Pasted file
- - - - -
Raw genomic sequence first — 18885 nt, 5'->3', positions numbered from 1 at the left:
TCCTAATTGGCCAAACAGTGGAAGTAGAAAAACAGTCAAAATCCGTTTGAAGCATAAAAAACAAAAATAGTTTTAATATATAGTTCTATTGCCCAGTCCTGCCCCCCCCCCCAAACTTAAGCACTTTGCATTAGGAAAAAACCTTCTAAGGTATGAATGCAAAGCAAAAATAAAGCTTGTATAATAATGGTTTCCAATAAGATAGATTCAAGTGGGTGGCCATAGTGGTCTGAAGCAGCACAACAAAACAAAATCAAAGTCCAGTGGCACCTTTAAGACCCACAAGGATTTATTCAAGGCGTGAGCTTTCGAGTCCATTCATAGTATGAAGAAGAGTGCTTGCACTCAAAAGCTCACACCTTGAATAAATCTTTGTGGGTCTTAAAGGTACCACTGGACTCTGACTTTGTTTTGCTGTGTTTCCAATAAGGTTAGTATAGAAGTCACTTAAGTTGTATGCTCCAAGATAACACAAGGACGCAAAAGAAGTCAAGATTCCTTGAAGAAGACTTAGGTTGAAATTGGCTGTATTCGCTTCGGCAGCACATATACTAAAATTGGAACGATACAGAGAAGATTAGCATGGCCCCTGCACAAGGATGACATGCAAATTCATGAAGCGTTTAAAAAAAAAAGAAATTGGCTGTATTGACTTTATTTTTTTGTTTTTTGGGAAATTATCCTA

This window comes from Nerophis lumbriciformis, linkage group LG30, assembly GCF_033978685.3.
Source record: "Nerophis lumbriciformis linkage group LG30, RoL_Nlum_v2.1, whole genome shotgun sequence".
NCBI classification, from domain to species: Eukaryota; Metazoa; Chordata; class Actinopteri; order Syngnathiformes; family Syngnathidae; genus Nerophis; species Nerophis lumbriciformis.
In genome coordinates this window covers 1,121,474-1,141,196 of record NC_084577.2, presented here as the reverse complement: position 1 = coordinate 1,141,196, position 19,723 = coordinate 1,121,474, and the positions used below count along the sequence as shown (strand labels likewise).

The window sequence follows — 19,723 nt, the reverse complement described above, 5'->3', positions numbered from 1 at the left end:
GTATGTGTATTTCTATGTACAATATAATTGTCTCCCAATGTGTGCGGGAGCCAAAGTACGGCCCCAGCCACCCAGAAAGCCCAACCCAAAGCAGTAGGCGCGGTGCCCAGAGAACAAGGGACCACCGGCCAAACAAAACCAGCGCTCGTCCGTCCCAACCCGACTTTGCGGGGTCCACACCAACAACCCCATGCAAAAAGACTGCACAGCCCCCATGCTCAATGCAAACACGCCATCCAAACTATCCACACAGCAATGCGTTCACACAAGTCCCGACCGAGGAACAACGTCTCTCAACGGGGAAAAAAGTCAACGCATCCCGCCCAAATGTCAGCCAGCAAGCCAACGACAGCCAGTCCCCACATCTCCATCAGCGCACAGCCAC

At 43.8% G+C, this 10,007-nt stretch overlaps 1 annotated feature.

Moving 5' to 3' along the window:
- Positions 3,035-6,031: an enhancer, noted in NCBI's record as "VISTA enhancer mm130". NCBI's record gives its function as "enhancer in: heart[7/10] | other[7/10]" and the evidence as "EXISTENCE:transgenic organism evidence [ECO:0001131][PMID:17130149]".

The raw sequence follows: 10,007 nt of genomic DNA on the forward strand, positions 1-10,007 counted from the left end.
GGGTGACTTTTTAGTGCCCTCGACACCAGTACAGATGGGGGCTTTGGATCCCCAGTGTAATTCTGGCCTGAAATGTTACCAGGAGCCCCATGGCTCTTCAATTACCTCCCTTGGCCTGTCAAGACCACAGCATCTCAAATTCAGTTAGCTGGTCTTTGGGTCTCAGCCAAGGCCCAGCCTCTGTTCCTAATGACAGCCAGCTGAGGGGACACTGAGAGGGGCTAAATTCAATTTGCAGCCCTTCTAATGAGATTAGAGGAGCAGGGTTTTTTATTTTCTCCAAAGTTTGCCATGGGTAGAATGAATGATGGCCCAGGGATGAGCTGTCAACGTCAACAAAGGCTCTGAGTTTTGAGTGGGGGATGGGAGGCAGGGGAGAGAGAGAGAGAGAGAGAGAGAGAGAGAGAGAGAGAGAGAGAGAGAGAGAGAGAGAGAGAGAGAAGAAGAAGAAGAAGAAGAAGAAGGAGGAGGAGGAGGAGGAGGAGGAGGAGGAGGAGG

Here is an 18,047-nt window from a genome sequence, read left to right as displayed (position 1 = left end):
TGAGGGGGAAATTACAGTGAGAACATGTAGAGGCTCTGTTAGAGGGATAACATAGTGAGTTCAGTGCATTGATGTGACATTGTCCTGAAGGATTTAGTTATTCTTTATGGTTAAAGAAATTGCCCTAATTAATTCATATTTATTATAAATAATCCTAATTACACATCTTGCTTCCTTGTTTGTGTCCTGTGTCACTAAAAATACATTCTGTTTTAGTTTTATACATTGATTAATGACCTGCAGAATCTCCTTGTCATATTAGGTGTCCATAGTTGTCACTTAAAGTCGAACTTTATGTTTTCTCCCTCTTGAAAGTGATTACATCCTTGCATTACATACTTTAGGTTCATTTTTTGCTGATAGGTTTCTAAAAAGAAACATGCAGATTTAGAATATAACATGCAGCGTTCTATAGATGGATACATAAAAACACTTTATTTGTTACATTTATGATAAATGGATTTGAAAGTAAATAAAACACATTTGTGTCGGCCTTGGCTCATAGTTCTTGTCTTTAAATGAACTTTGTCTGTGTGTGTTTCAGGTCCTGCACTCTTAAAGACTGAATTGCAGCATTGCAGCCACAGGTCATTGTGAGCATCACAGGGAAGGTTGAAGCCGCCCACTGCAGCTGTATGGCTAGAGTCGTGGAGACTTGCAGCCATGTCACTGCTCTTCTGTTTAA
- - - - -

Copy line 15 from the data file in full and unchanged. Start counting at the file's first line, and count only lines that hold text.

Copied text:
TGAGGGGGAAATTACAGTGAGAACATGTAGAGGCTCTGTTAGAGGGATAACATAGTGAGTTCAGTGCATTGATGTGACATTGTCCTGAAGGATTTAGTTATTCTTTATGGTTAAAGAAATTGCCCTAATTAATTCATATTTATTATAAATAATCCTAATTACACATCTTGCTTCCTTGTTTGTGTCCTGTGTCACTAAAAATACATTCTGTTTTAGTTTTATACATTGATTAATGACCTGCAGAATCTCCTTGTCATATTAGGTGTCCATAGTTGTCACTTAAAGTCGAACTTTATGTTTTCTCCCTCTTGAAAGTGATTACATCCTTGCATTACATACTTTAGGTTCATTTTTTGCTGATAGGTTTCTAAAAAGAAACATGCAGATTTAGAATATAACATGCAGCGTTCTATAGATGGATACATAAAAACACTTTATTTGTTACATTTATGATAAATGGATTTGAAAGTAAATAAAACACATTTGTGTCGGCCTTGGCTCATAGTTCTTGTCTTTAAATGAACTTTGTCTGTGTGTGTTTCAGGTCCTGCACTCTTAAAGACTGAATTGCAGCATTGCAGCCACAGGTCATTGTGAGCATCACAGGGAAGGTTGAAGCCGCCCACTGCAGCTGTATGGCTAGAGTCGTGGAGACTTGCAGCCATGTCACTGCTCTTCTGTTTAA